A Streak of White Hair: Fantasy or Reality?

I recently wrote an article on Fantasy Faction about characters who have “skunk stripes” in their hair. I wanted to find out why these occur both in fiction and real life, and how plausible “natural” white highlights really are. My investigation led me to some interesting answers, so I thought I’d share the article link in case the topic is intriguing to anyone following along here: 

I was recently reading a fantasy romance novel where the main character pushed himself to the limits of his magical abilities and nearly died. Afterward, he was left with a streak of white in his long black hair (if you don’t mind spoilers, this is the book).

I’ve seen this before many times in fantasy, sci-fi and other stories – the X-Men character Rogue is the first that comes to mind, but other film characters like Cruella de Vil, Sweeney Todd, and The Bride of Frankenstein also had white patches of hair, and so do quite a few characters from manga, comics and books. This got me thinking, do real people ever get these? And if they do, why? Do they ever suddenly appear (without the deliberate application of bleach), like they do in stories?

Read the full article on Fantasy Faction >

43 thoughts on “A Streak of White Hair: Fantasy or Reality?

  1. This is interesting because my sister has a skunk stripe. She got it when she was in her early twenties. It just seemed to come in over night. She’s the only one in our family to have this. She’s in her forties now, and it’s still the same. It has never changed in color or the amount of hair affected.

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    • Oh interesting – actually in researching this article I encountered several stories like this where people said they just appeared at some point, seemingly overnight, and for no obvious reason. So mysterious!! I guess that’s part of the reason why they are popular for fantasy stories 🙂

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  2. True story: meeting up with an old school friend many years later, I asked what had happened to her hair, for a wonderfully lustrous black hair now sported a magical white streak, and it was real. She allowed me to examine the roots. It was the result of rheumatic fever that laid her low at the age of 19.

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  3. Whenever I hear of a character with a white streak in their hair, I always assume it’s because they endured a difficult experience and are wiser for it.
    In real life, my uncle has a white patch, but it didn’t suddenly turn white. It’s because he got old and his grey hair decided to be cool and come in as a patch toward the head. It looks intentional and stylish. I’m hoping for the same when my greys come in.

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  4. Really interesting article and I love that it is based on Facts! My BFF has had a grey patch (not cool white sadly) on one side of her head, just a big blob which she hates, since she was sixteen. Age-related we assume but it is just that one bit. Sinister SF theory – it’s all a poisonous ploy by hair dye companies to keep themselves in business. More likely – hereditary oddness, as you describe in the article.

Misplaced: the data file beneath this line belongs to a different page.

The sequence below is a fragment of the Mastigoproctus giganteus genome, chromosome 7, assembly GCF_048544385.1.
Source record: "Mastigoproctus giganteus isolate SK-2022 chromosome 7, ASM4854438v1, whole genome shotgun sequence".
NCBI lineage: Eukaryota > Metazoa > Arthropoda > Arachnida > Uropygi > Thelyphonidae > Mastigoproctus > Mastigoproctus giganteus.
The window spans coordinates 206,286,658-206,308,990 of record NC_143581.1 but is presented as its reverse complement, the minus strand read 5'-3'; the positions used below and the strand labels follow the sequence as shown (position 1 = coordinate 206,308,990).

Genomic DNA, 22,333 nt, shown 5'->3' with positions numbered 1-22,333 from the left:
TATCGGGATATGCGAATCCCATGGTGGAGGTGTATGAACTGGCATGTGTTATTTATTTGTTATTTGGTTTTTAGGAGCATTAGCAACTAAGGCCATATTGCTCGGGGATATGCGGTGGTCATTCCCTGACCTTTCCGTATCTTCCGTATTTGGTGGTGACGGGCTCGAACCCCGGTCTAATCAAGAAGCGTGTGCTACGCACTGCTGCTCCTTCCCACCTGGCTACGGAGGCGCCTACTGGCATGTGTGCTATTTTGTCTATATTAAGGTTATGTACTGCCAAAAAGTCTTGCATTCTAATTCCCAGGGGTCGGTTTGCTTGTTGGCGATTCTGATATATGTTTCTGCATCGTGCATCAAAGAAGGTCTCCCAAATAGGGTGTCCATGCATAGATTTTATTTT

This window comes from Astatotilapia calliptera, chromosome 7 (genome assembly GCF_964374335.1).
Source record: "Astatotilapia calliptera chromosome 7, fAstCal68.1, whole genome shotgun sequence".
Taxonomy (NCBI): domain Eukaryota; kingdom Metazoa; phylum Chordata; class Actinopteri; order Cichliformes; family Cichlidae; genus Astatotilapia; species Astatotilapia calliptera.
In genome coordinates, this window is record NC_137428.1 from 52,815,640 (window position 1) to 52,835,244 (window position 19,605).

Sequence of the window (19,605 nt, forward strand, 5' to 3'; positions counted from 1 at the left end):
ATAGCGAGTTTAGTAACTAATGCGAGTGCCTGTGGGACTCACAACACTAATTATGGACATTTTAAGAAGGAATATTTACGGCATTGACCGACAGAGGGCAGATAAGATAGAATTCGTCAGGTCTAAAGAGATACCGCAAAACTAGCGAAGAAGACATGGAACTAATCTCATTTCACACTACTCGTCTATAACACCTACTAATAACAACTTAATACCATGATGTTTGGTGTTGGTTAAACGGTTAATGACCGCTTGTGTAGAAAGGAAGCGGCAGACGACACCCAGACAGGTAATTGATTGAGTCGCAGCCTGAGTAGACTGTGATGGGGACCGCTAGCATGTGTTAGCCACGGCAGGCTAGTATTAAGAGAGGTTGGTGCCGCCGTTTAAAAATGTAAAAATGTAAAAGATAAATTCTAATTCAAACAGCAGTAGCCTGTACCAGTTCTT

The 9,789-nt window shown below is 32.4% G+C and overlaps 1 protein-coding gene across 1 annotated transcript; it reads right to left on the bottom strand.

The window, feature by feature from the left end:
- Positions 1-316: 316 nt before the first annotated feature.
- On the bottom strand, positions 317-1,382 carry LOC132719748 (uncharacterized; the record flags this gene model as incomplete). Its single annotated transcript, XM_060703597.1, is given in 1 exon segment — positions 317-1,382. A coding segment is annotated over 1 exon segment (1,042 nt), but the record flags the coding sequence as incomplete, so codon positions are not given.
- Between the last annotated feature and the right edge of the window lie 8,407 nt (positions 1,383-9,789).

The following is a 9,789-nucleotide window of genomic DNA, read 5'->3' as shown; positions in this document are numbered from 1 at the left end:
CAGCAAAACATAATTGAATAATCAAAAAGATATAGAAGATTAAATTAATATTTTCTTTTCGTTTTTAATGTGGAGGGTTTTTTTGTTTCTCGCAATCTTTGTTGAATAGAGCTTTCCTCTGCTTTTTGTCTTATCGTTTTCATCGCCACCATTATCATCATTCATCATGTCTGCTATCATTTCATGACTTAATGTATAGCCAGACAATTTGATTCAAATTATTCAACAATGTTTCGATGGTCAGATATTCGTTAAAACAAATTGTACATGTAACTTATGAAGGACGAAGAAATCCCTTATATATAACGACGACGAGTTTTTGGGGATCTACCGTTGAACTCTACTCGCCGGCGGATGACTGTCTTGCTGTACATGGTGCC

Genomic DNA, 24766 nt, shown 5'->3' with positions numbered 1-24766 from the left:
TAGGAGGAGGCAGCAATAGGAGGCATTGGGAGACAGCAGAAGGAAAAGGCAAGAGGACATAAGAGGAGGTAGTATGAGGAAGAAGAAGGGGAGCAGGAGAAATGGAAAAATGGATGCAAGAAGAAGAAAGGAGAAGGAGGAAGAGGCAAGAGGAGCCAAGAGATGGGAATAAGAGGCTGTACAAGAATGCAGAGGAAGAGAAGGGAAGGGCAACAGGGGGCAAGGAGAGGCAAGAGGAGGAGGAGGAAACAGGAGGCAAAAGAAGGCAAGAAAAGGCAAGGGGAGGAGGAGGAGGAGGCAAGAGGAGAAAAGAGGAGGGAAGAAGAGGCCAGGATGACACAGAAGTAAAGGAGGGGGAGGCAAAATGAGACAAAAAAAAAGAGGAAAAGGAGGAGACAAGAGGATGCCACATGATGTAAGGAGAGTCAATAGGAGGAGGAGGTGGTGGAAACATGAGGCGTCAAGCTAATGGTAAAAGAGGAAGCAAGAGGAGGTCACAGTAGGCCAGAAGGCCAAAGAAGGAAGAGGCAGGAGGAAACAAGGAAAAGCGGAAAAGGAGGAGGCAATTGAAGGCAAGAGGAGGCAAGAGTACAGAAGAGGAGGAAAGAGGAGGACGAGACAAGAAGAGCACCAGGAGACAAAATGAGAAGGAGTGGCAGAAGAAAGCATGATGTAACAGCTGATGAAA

Surprising to see how many people know a real-life example of a so-called skunk streak!

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    • Thanks! Haha I like the sinister hair dye company idea – maybe they are doing it by poisoning our shampoo, since companies who make dye also often sell shampoo. You’ve got the makings of a conspiracy theory there 🙂

      Yes it’s really interesting to see how many people know a relative or friend with a streak. It’s certainly more common in real life than I thought!

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  5. Pingback: Streak of White Hair in Fantasy | Kaylee Kirpes

  6. This is so incredibly interesting and well-researched. I always wondered about this myself but never really remembered to go look for a plausible explanation – I just assumed it was a fictional thing. It’s so cool to find out that it’s not entirely so! I do know of people whose hair has become white over the course of a few months/a year due to stress and trauma, but never overnight or instantaneously. I always assumed there was no way that could happen since the hair had to grow out white – the pigment just wouldn’t turn white on its own.
    The other day while watching Supergirl, it came to me again because of the character Livewire. She gets her white hair from being struck by lightening (and consequently, her powers). A cool effect, if anything, but really nice to see some parallels with the real world. Of course, exaggerated but what would the fun be otherwise, right? 😉
    Epic piece!

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    • Thank you!! I also assumed this was mostly a fictional thing too until I looked into it – it was surprising to discover how common it is in real life (even if not an always the instantaneous magical appearance it is portrayed as! 🙂 ). I haven’t seen Supergirl, but that’s a cool and dramatic way to gain white hair and magical powers! It reminds me a little bit of Storm from X-Men, with her white hair and lightning-summoning powers, though I don’t think that’s how her hair turned white originally (I think she inherited it). Anyway, it’s certainly a cool effect, and I can see why storytellers would make a connection between lightning strikes and white hair!

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    • I didn’t think of Reed Richards but true, he also had those grey streaks at the temples – certainly makes him look wise! I looked it up and according to the notes section of this marvel wikia page they appeared after he got his powers, so like many characters with white streaks, their appearance seems to be linked to a traumatic and/or magical event too.